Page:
- The Washington Times - Sunday, June 28, 2009

MIAMI BEACH, Fla. | Swim trunks for the beach, T-shirts for the heat and a pair of new, black Prada loafers for going out. That’s what Woodbridge, Va., limousine driver Husien Shehada packed for his five-day vacation to Miami. He was like any 29-year-old tourist vacationing with his girlfriend, his brother said.

But Mr. Shehada didn’t go home with a sunburn or a suitcase full of flamingo knickknacks. The day before his flight back, at 4:30 a.m. on June 14, police fatally shot him on a palm tree-lined street in Miami Beach as he walked with his brother two blocks from the ocean. Mr. Shehada’s brother Samer said he was unarmed.

In the hours after the shooting, Samer Shehada said, all the members of their vacation party were questioned - including the brothers’ girlfriends. The women were asked if he spoke Arabic.

“I don’t know why they would even ask that question,” said Samer Shehada, 31.

The brothers are of Palestinian descent.

Washington’s American-Arab Anti-Discrimination Committee called the question “troubling” and wants to know if Husien Shehada’s background had anything to do with the shooting. The Miami Beach police and State Attorney’s Office are investigating and said they cannot release information until they are finished.

Police cleared the officer involved, Adam Tavss, to return to duty. The day he returned, June 18, he and other officers were involved in a second shooting death. This time they were responding to a report of an armed carjacking of a taxi. Police said Lawrence McCoy drove the taxi the wrong way on a bridge leading from Miami Beach and exchanged gunfire with them before being shot.

Police have not said if Officer Tavss fired the fatal shot in that incident. He and another officer were temporarily put on paid administrative leave for firing their weapons. Both are back at work at desk jobs, said police spokesman Detective Juan Sanchez.

Before this month’s deaths, the last time police fatally shot anyone in Miami Beach was in 2003, the detective said. That man was armed with a knife.

Mr. Shehada’s family members and a lawyer they hired said Husien Shehada was never a threat to police. He wasn’t a violent man, they said. He had spent a short time in jail for marijuana possession in 2003 and had a few other minor brushes with the law. He lived with his mother in Woodbridge, taking care of the bills and helping her with a condition that sometimes leaves her short of breath.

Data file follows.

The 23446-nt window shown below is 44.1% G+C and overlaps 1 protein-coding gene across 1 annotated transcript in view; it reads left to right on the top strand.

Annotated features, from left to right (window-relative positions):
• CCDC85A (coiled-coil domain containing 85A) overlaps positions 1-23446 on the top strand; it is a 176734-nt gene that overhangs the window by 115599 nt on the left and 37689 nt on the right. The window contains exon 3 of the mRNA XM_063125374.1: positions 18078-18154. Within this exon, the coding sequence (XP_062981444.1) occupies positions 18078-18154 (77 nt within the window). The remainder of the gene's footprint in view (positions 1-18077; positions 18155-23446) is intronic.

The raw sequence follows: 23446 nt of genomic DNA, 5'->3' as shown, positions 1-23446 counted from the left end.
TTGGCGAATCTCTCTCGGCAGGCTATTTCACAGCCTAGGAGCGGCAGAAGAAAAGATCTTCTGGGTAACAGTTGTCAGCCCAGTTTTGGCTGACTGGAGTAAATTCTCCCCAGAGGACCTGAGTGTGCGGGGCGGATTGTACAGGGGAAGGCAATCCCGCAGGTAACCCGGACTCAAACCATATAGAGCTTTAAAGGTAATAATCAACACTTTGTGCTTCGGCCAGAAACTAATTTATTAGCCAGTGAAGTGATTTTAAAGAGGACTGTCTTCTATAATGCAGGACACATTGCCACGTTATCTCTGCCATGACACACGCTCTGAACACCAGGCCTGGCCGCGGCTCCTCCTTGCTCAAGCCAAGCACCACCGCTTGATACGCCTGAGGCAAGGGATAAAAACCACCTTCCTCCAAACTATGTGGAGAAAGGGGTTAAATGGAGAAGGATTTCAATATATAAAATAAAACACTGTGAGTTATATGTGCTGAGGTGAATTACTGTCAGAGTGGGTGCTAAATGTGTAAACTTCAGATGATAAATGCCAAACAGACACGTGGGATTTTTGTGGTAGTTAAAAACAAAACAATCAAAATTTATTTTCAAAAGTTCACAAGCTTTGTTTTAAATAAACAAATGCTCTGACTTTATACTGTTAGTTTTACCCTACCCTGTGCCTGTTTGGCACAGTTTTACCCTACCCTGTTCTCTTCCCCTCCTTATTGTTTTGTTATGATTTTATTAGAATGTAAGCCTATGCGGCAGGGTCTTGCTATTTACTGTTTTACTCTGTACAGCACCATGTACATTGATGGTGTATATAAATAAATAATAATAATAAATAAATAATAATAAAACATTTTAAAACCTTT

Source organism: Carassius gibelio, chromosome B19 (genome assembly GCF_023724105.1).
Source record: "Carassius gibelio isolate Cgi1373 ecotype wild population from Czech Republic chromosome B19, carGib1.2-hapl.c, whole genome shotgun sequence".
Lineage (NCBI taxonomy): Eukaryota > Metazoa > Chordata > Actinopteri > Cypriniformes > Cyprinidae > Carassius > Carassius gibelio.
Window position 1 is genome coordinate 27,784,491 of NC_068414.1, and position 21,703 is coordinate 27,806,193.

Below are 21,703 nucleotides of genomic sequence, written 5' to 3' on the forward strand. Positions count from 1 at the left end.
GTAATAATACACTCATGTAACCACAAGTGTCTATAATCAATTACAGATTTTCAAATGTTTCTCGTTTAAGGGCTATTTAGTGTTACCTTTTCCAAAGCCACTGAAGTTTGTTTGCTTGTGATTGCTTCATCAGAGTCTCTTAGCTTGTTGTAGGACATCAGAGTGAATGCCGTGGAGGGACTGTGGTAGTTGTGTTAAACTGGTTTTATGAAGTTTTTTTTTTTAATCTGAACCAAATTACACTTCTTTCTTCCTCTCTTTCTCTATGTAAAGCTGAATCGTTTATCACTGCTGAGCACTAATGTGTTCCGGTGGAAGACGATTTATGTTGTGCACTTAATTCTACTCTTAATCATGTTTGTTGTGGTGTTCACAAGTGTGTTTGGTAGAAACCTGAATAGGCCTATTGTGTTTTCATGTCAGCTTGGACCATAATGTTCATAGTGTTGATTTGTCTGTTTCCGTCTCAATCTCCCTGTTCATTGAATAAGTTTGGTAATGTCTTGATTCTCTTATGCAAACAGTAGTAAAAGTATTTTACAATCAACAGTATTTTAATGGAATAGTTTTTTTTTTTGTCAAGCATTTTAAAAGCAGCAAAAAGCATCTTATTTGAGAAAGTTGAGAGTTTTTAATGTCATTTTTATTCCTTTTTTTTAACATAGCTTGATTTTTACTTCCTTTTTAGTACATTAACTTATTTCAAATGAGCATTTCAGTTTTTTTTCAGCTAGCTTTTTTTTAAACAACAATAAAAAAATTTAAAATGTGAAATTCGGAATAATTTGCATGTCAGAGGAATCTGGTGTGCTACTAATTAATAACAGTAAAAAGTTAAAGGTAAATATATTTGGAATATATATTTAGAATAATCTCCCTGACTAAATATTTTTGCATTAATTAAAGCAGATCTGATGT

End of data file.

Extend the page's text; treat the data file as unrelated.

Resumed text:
After their father died 16 years ago from a heart attack, Husien and Samer Shehada were father figures to their younger sisters Nasrean, 25, and Yasmean, 21. Husien Shehada was 6 feet tall, his brother said, and people called him “teddy bear.”

It was that easygoing, friendly personality that made him a good limo driver. After years of working as a car salesman, he started his own car service three years ago.

He bought a new, beige Lincoln Town Car in December and used it to ferry people to inaugural events.

Business was going well, and Mr. Shehada wanted to take a break to go to Miami with his girlfriend, Natasha Johnson. He told his brother he should come with his girlfriend, too.

“We can have so much fun together,” Samer Shehada remembered his brother saying.

And they did: staying in an oceanfront hotel, ordering food brought out to them on the beach, shopping at an outlet mall. On Saturday night, they went to a local club, where they spent three hours dancing and having drinks.

About 4:30 a.m., the four went out again so Husien Shehada could buy cigarettes. They crossed paths with police on Washington Avenue, the same street that houses the Miami Beach police headquarters.

Police said officers had been sent out to investigate a caller’s report of a person with a gun on the street.

Samer Shehada said police called out, cursing and ordering the brothers to stop and that although he and his brother complied, they fired anyway.

A black-and-white surveillance video from a nearby club shows the two stopping by a lamppost. Then Husien Shehada falls back and out of the frame.

Samer Shehada said they raised their hands but didn’t have time to say anything before police fired. In the video, which does not have sound, it’s hard to tell.

Husien Shehada was taken to a hospital. His brother and the women were taken for questioning.

After interviewing Samer Shehada’s girlfriend, police charged him with domestic battery, saying that the pair had argued earlier in the evening and that he had punched her. The family’s lawyer, John Contini, disputes the charge and said the girlfriend had no bruises.

It wasn’t until hours after the shooting that Samer Shehada learned his brother was dead, he said.

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